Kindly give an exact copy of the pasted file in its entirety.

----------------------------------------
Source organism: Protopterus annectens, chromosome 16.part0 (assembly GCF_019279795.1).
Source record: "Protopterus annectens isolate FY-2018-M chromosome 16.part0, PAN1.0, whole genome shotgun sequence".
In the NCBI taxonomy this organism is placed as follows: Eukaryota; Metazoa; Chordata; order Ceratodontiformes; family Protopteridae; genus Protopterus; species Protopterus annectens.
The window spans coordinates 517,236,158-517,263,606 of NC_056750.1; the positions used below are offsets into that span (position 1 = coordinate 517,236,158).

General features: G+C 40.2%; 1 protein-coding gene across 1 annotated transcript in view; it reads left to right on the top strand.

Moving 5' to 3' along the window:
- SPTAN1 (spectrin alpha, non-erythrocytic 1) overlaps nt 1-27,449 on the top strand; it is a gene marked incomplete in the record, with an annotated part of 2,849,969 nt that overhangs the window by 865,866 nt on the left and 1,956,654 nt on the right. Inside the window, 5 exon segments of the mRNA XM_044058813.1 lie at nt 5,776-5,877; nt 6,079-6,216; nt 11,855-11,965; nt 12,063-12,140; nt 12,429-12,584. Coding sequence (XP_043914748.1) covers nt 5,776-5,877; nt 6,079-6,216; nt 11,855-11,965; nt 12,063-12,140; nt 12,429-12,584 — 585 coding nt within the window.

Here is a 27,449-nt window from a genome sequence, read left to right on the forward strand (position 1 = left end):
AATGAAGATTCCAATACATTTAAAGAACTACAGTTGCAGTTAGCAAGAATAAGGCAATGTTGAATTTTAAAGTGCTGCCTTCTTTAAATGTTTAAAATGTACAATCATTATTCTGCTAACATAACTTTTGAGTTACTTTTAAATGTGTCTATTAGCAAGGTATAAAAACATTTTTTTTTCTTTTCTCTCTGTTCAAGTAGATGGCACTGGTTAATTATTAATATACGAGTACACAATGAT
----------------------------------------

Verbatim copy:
Source organism: Protopterus annectens, chromosome 16.part0 (assembly GCF_019279795.1).
Source record: "Protopterus annectens isolate FY-2018-M chromosome 16.part0, PAN1.0, whole genome shotgun sequence".
In the NCBI taxonomy this organism is placed as follows: Eukaryota; Metazoa; Chordata; order Ceratodontiformes; family Protopteridae; genus Protopterus; species Protopterus annectens.
The window spans coordinates 517,236,158-517,263,606 of NC_056750.1; the positions used below are offsets into that span (position 1 = coordinate 517,236,158).

General features: G+C 40.2%; 1 protein-coding gene across 1 annotated transcript in view; it reads left to right on the top strand.

Moving 5' to 3' along the window:
- SPTAN1 (spectrin alpha, non-erythrocytic 1) overlaps nt 1-27,449 on the top strand; it is a gene marked incomplete in the record, with an annotated part of 2,849,969 nt that overhangs the window by 865,866 nt on the left and 1,956,654 nt on the right. Inside the window, 5 exon segments of the mRNA XM_044058813.1 lie at nt 5,776-5,877; nt 6,079-6,216; nt 11,855-11,965; nt 12,063-12,140; nt 12,429-12,584. Coding sequence (XP_043914748.1) covers nt 5,776-5,877; nt 6,079-6,216; nt 11,855-11,965; nt 12,063-12,140; nt 12,429-12,584 — 585 coding nt within the window.

Here is a 27,449-nt window from a genome sequence, read left to right on the forward strand (position 1 = left end):
AATGAAGATTCCAATACATTTAAAGAACTACAGTTGCAGTTAGCAAGAATAAGGCAATGTTGAATTTTAAAGTGCTGCCTTCTTTAAATGTTTAAAATGTACAATCATTATTCTGCTAACATAACTTTTGAGTTACTTTTAAATGTGTCTATTAGCAAGGTATAAAAACATTTTTTTTTCTTTTCTCTCTGTTCAAGTAGATGGCACTGGTTAATTATTAATATACGAGTACACAATGAT